The other very slight downside to PayPal is that all payments that someone receives goes to their PayPal balance first, and then they’ll need to manually withdraw their PayPal balance onto their bank account. It’s a bit of a hassle at times (and slow because of the amount of time it takes for the withdrawal), but it’s very reliable and quite a few people have PayPal accounts as well.
While PayPal is best known for payments in exchange for products or services, there are other alternatives that some merchants may support.

Gmail/Google Wallet

Do you use Gmail? Do your friends have Gmail? Then it’s easy to send money via Gmail, all thanks to Google Wallet integration! This is a great solution because it’s absolutely seamless to use if you and your friends use Gmail. Just click on the little dollar icon when composing a message to your Gmail friend, and you’re able to send money from your Google Wallet balance or any linked debit card.
Payments will go to the recipient’s Google Wallet balance, but the balance can be withdrawn to their bank account. People might have privacy concerns with this offering simply because it’s a Google product, but I wouldn’t be concerned. If you’ve bought anything from Google Play, you’ve already connected payment information to your Google account. There are also loads of other benefits from using Google Wallet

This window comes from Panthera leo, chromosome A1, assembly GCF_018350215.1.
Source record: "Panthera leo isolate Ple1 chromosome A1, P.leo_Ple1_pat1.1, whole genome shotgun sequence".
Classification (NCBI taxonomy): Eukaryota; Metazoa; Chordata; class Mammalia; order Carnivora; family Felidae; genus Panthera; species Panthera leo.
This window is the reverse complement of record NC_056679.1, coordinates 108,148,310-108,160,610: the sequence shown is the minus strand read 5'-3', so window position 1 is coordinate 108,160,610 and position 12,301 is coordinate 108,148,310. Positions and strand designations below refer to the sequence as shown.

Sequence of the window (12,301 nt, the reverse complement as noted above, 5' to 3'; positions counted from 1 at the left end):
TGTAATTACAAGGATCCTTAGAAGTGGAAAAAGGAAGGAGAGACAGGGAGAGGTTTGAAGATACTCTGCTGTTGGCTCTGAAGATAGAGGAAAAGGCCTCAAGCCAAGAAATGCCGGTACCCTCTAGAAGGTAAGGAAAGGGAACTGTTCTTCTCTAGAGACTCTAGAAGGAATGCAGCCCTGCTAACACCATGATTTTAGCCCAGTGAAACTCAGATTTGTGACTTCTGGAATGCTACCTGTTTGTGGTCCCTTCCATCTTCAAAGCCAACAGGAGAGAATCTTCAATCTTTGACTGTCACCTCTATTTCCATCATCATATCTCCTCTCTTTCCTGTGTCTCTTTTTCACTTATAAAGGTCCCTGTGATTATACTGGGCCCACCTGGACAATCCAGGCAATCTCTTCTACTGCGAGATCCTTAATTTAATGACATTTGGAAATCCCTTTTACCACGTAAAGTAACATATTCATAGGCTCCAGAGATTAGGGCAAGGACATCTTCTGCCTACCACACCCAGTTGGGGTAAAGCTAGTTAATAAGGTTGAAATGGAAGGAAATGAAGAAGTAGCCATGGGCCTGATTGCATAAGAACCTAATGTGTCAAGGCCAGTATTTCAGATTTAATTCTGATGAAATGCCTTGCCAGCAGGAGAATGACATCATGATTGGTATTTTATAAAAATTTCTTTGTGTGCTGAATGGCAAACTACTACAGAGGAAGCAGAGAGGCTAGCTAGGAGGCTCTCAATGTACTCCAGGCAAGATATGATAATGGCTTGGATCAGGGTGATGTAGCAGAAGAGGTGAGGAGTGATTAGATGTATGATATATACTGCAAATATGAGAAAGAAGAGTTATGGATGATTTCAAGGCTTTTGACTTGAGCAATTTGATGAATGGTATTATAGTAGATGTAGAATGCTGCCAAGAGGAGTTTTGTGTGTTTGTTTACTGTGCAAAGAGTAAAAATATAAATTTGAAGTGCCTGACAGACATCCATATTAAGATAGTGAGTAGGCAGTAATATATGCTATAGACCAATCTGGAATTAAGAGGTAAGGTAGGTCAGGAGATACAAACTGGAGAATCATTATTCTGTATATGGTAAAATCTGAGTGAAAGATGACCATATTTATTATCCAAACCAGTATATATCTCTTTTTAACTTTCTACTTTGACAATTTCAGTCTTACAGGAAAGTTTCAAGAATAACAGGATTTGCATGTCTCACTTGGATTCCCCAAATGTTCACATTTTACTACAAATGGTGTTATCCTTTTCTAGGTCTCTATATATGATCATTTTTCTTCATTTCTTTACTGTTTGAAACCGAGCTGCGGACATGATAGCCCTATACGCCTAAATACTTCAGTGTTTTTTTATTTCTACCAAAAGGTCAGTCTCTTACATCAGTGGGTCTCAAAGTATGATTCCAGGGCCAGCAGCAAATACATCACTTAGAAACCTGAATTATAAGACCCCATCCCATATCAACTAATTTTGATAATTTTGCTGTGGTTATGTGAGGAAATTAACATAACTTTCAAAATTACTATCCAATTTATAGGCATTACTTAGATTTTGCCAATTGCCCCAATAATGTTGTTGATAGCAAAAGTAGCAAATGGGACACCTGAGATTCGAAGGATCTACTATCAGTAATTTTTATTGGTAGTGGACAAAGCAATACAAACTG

Square Cash

The makers of Square, which allows you to accept credit cards for transactions via an adapter that plugs into your mobile device’s headphone jack, have also come out with Square Cash. This is yet another similar service that allows you to send money to others who are also signed up for the service. Connecting to bank accounts or debit cards is free, but using credit cards will incur a 3% fee.
The big feature of using Square Cash is that people can pick out “cashtags” which are basically just usernames that people can use to send you money. While this doesn’t have any major benefits if you’re getting money from friends, it does make it easier to collect money (such as donations) from strangers. So you can share your “cashtags” with anyone you want because all they can do with it is send you money; they can’t use it to get money from you.

Coming Soon: Facebook

What’s used more than Snapchat? Facebook. Although the most popular social media site doesn’t have person-to-person payments implemented just yet, they have announced that they’re planning to add it. So far there’s no expected release date for the new feature, but don’t be surprised to see it eventually. Since it seems like everyone and their dog are on Facebook, this should make it super easy to send and receive money (assuming everyone opts into the feature). We’ll have to see how it turns out once it’s actually available. Keep your eyes peeled.

You Have Options!

These five (soon six) options should be more than enough to send and receive money between friends. So pick whatever is most convenient, or whatever your friends use most, and never have to worry about sending money to friends and carrying cash. Source: